DES MOINES — The days since President Obama won re-election have been marked by tension and angst in Republican-led states like Iowa, where Gov. Terry Branstad has waited until the last minute to decide whether to create a crucial tool for people to get medical coverage under Mr. Obama's health care law.
"There has been a total blackout of information," said State Senator Jack Hatch, a Democrat who vented his frustration at a news conference here this week. "We're behind schedule, we're at a disadvantage, and I don't know what our governor's plan is to reposition Iowa."
States are supposed to tell the Obama administration by Friday whether they want to create their own health insurance exchange — a deadline that many had bet might never come to pass, choosing to sit on their hands for months in the hope that Mitt Romney would win the presidency and the health care law would be repealed.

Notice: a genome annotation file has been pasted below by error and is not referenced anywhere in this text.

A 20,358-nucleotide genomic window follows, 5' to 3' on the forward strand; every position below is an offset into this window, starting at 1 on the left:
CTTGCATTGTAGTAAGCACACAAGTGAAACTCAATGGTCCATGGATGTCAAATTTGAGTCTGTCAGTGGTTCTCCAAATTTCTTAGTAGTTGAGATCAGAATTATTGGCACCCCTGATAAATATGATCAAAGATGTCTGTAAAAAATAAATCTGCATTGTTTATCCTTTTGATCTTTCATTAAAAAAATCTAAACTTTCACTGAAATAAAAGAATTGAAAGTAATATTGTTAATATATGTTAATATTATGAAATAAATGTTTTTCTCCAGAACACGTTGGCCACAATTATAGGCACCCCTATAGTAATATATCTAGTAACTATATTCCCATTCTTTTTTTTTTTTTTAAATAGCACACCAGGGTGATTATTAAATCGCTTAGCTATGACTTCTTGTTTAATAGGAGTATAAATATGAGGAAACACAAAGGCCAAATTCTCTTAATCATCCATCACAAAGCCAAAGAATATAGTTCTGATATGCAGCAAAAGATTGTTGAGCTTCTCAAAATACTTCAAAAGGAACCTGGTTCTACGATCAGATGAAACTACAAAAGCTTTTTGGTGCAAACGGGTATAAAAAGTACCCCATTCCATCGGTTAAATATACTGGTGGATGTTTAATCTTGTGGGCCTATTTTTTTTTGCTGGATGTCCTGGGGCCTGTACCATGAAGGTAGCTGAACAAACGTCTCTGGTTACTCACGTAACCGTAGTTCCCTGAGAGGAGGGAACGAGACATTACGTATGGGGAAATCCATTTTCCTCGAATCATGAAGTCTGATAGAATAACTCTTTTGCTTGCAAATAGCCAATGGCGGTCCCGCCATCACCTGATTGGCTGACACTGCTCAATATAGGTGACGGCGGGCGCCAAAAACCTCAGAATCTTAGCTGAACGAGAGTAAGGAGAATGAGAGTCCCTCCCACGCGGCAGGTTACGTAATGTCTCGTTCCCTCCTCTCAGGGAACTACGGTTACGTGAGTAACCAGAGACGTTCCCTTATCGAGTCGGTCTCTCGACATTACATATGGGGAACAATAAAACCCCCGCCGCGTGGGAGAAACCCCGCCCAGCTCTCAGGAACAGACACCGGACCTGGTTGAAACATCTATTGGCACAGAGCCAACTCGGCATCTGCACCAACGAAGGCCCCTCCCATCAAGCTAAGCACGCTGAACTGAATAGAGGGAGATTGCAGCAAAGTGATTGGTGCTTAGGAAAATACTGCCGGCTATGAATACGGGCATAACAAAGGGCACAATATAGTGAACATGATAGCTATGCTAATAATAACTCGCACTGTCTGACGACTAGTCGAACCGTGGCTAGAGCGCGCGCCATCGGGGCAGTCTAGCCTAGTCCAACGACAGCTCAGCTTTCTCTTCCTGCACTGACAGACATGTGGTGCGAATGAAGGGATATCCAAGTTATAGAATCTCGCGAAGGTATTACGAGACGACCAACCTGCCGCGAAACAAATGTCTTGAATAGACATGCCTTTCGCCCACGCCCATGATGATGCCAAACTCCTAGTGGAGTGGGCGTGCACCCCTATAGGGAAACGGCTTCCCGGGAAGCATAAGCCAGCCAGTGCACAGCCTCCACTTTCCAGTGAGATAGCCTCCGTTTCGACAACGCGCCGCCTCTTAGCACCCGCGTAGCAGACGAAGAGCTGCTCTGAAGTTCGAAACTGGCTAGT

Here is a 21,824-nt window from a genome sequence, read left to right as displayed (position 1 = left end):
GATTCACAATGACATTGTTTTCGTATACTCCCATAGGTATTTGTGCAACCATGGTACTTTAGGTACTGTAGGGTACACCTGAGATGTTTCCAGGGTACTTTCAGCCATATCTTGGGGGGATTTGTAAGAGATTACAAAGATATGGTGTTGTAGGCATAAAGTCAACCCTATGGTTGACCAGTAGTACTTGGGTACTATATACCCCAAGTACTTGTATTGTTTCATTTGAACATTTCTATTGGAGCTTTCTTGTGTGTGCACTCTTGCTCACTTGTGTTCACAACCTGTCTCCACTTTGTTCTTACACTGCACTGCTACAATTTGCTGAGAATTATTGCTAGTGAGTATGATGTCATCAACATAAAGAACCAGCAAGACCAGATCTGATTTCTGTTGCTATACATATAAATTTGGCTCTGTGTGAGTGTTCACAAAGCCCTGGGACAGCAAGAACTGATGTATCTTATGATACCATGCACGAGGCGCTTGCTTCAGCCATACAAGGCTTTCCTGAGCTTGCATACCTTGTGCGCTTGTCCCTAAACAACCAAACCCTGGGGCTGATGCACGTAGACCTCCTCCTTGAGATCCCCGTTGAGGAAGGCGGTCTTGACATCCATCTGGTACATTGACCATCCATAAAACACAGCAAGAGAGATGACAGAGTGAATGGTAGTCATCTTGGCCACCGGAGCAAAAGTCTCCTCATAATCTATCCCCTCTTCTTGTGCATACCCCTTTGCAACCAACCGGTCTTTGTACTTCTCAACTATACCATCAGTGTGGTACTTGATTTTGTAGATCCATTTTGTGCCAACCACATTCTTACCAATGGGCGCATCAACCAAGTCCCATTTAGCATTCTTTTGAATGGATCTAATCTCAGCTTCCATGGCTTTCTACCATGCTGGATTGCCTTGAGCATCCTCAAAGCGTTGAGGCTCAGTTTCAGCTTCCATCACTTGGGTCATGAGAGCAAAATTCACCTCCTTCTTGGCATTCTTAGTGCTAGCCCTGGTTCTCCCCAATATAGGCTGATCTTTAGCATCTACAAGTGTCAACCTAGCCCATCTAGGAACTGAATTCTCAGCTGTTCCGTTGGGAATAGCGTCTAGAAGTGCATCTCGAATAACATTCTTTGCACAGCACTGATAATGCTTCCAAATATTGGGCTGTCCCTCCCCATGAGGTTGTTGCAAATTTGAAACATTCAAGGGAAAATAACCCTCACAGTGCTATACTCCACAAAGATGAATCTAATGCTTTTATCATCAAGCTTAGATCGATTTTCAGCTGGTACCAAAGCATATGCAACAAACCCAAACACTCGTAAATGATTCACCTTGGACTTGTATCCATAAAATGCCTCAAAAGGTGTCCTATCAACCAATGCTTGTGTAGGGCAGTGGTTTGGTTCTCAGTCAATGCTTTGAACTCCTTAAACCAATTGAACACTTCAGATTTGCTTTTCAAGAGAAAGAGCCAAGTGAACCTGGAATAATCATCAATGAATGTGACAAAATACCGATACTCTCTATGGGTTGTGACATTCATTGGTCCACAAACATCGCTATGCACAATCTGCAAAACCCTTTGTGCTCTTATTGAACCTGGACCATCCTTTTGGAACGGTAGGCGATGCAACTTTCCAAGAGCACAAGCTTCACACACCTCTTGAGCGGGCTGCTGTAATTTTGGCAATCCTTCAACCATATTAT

On Wednesday, they dug in their heels a little more. Leaders of the Republican Governors Association, gathering in Las Vegas for their annual meeting, wrote a letter to Mr. Obama requesting more time, more guidance and a meeting where the president and governors could talk.
"States are struggling with many unanswered questions and are not able to make comprehensive, far-reaching decisions prudently," Gov. Bob McDonnell of Virginia, the chairman of the association, and Gov. Bobby Jindal of Louisiana, its next chairman, wrote.